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Locals clash with Hassidic Jews trying to reach pilgrimage site in Uman, Ukraine

Dozens of locals clashed Friday with Hassidic Jews trying to enter Uman, Ukraine for an annual pilgrimage before a ban on foreign nationals entering the country goes into effect.

Videos posted to social media showed angry crowds confronting the pilgrims before dawn Friday, pushing and shoving them as they try to prevent them from entering apartments they had rented.

The confrontation, in which residents yell in Ukrainian at the Jews to get out and tell them they are acting dangerously.

Israel’s Kan national broadcaster also reported that the demonstrators prevented the pilgrims from setting up “an illegal camp” in the city where they planned to sleep before police intervened to separate the two sides.

The confrontation occurred at the site of a half-completed residential building whose construction has been stalled due to a dispute between the owners and the construction workers. Police at the scene told the Jews they could stay in Uman, but not in the building itself.

In the video, a man can be seen pleading with police, in English, to let the pilgrims enter the building, saying repeatedly, “It’s my house.”

The city usually sees tens of thousands of Hasidic Jews visit the gravesite of Rabbi Nachman of Breslov for the Rosh Hashanah holiday, which this year begins on the evening of September 18.

“People are afraid for their lives, we don’t want visitors here this year,” Channel 12 quoted Uman Mayor Oleksandr Tsebriy as saying.

Also Friday, some 400 pilgrims were being detained at the Odessa airport, the Ynet news site reported.

This comes after dozens of worshipers were held for up to 17 hours there Thursday before being allowed in, even though a decision by Kyiv Wednesday to not allow foreign nationals in the country only takes effect Friday at midnight.

The group of Israelis who arrived at the Odessa airport in the early morning hours of Thursday included Arabs and Jews, according to one passenger.

“The Arabs were let through at once, but when they saw someone with a beard and side curls they told him to wait,” Moshe Grisin said, according to Channel 12. “They started taking us for individual conversations. They wanted to hear us say ‘Uman’ and then they wouldn’t let us in.”

He said some 30 people had been held at the airport for more than 12 hours, without kosher food, leading one man to faint. He said they suffered some violence, and that their phones were taken away when they attempted to film it. Other eyewitnesses said some were held behind barbed wire.

Grisin added that the airport officials filled out forms on their behalf saying they were willing to return to Israel.

The Foreign Ministry said Israel’s embassy was working with authorities to ensure the worshipers were treated fairly and provided with kosher food.

Later Thursday, all the travelers were eventually allowed into Ukraine, reportedly after Prime Minister Benjamin Netanyahu got involved.

Some ten more flights from Israel were due to arrive in Ukraine Thursday and Friday, before the sweeping entry ban takes effect. Channel 12 reported that two more flights later Thursday would be allowed in and possibly more on Friday, but that at least two flights have been canceled.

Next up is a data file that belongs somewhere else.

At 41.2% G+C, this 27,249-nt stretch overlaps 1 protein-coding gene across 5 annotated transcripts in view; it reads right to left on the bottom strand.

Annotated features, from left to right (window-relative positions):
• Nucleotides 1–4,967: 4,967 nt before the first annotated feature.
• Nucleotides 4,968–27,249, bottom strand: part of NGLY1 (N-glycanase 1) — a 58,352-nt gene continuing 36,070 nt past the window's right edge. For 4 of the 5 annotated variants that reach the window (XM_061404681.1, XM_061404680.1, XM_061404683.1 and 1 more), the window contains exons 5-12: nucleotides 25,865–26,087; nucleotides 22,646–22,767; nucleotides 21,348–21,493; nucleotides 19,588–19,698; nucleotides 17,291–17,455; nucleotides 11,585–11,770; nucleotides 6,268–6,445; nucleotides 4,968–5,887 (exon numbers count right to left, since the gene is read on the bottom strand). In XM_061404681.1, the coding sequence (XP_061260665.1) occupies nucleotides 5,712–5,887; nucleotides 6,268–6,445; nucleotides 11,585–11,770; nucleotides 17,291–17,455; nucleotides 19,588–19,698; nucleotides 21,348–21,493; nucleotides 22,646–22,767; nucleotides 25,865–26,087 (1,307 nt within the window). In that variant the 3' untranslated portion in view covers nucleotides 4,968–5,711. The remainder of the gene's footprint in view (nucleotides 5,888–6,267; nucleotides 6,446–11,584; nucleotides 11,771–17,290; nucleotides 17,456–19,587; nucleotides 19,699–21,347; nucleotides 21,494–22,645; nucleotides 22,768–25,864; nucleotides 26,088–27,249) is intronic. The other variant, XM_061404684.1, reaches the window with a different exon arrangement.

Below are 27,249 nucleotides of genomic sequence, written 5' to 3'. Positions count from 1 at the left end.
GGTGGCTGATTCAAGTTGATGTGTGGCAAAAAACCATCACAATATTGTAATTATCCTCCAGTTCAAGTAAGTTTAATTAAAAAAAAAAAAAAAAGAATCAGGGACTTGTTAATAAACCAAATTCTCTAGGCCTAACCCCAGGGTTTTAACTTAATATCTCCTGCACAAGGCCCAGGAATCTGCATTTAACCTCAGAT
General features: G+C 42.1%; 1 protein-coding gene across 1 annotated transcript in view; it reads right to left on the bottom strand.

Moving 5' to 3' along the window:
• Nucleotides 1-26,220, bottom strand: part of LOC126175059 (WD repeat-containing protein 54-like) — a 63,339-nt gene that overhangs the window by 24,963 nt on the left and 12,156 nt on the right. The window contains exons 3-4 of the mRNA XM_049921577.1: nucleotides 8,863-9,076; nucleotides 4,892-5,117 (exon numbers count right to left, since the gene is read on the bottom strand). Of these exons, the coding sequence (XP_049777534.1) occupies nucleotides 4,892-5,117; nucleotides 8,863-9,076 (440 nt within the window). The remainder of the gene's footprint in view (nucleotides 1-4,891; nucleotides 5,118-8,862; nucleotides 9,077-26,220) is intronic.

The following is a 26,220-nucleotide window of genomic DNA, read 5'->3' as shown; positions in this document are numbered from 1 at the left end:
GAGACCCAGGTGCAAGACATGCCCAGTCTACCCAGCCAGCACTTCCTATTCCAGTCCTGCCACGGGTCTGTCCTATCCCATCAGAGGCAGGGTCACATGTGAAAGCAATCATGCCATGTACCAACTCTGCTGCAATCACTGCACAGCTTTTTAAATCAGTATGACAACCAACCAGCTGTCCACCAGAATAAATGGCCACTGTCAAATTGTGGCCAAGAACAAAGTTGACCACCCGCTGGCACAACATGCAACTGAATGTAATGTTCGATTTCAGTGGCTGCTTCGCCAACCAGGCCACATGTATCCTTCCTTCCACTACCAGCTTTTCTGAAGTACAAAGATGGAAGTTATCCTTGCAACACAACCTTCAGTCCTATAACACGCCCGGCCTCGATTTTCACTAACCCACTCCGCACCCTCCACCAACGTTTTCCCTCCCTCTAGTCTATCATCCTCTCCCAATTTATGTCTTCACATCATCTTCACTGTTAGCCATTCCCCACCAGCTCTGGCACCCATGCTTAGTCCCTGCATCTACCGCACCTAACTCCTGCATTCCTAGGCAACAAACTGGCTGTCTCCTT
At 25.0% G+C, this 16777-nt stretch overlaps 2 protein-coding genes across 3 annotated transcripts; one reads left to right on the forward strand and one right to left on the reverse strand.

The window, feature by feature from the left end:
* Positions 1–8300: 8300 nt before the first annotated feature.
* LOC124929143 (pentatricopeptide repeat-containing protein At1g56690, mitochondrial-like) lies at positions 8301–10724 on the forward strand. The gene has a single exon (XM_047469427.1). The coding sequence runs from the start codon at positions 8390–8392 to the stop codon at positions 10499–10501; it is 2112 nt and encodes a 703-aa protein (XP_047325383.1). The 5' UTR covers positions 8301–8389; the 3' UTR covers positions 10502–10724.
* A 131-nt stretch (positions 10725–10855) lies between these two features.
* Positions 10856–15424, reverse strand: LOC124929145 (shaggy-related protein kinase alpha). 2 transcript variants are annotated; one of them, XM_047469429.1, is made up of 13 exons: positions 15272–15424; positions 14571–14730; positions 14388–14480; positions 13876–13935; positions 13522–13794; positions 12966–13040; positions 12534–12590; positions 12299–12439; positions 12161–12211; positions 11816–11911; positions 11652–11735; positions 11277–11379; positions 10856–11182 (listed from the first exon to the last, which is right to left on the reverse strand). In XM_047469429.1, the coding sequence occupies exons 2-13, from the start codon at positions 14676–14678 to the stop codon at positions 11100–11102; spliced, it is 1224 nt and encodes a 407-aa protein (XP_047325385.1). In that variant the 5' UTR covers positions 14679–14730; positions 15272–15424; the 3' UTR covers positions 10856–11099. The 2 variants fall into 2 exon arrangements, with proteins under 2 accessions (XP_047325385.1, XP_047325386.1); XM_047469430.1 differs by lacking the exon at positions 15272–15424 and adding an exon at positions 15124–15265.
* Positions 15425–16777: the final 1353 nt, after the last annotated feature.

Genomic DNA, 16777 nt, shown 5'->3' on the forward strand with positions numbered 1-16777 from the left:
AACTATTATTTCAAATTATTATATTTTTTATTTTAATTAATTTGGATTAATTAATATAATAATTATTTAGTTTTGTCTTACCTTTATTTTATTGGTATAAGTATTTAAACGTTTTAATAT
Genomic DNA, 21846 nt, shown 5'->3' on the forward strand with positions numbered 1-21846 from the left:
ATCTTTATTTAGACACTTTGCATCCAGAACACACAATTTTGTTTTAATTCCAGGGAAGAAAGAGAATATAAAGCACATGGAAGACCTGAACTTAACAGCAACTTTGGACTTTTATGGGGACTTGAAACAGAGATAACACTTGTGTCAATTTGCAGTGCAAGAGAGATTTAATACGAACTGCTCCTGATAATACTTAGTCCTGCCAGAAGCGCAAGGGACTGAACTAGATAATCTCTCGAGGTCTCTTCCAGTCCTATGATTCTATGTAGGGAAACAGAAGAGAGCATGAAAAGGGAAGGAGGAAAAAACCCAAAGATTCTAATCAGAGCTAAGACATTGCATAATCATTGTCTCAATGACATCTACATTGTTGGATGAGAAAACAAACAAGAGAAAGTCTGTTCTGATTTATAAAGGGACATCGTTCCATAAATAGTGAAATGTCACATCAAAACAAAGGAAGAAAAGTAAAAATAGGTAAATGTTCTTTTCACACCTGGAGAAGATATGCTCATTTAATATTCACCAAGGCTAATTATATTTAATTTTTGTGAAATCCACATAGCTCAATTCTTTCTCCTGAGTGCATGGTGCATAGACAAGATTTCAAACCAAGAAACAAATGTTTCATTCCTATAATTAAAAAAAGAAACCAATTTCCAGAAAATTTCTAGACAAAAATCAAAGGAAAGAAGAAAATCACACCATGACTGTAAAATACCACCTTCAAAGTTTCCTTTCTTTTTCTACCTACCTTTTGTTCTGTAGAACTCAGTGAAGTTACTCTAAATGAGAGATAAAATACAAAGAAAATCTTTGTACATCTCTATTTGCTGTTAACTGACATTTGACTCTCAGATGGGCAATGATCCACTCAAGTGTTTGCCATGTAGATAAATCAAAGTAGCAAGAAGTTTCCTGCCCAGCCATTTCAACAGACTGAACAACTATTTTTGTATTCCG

Channel 13 said the pilgrimage site was already packed with worshipers, who weren’t wearing face masks, staying outdoors, or observing social distancing.

Ukraine on Wednesday announced it would seal its borders to foreigners through September to curb rising coronavirus infections, blocking Israeli and Jewish pilgrims from traveling to Uman for Rosh Hashanah.

Ukrainian Prime Minister Denys Shmyhal also signaled the government would impose a ban on large gatherings in Uman during the Jewish new year.

The announcement of the entry ban came after the official leading Israel’s response to the pandemic asked Ukrainian President Volodymyr Zelensky to prevent the pilgrimage, fearing returning pilgrims could drive up infection rates in the Jewish state.

Zelensky had announced Tuesday that Ukraine would “significantly limit” the entry of Jewish visitors for Rosh Hashanah at Netanyahu’s request, but didn’t specify the degree to which the pilgrimage would be limited.

Netanyahu’s office swiftly denied that the premier had made such a request, in what seemed like an effort to assuage his ultra-Orthodox allies.

But many in Bratslav Hasidic sect held Netanyahu responsible, vowing they would never again support him politically.

Israel’s Breslov secretariat issued a statement saying the government “has shown that religious citizens are second-class citizens and can be assailed [by] every means, so that they [won’t be unable to] fulfill their beliefs.”

While “protesting, flying everywhere and congregating in hotels and restaurants is alright,” in the case of those who wish to travel for religious purposes, “they’ll do everything to thwart and denigrate, instead of working together on a plan that will allow Hasidim to travel,” the statement continued.

“We’ll never support Benjamin Netanyahu or any party that backs him,” it said. “Anyone who respects Rabbi Nachman of Breslov should do everything they can to ensure the loss of those who fought believers’ rights.”

According to Channel 12, after the Hasidim withdrew their support, Netanyahu told leading rabbis he was working to find a solution to allow them to enter Ukraine and visit Uman.

Dozens of Breslov Hasidim protested Netanyahu’s policy on the matter in the northern Israel city of Safed on Thursday, while the premier was staying at a hotel in the city.

Ukraine is one of the few countries currently allowing in Israeli nationals, despite the high coronavirus infection rate in the Jewish state.

Header: ILUSTRATIVE –  Breslov Hasidim adults and childrens sing and dance in Uman previous years at Rosh Hashanah

Source: TOI

JTA contributed to this report.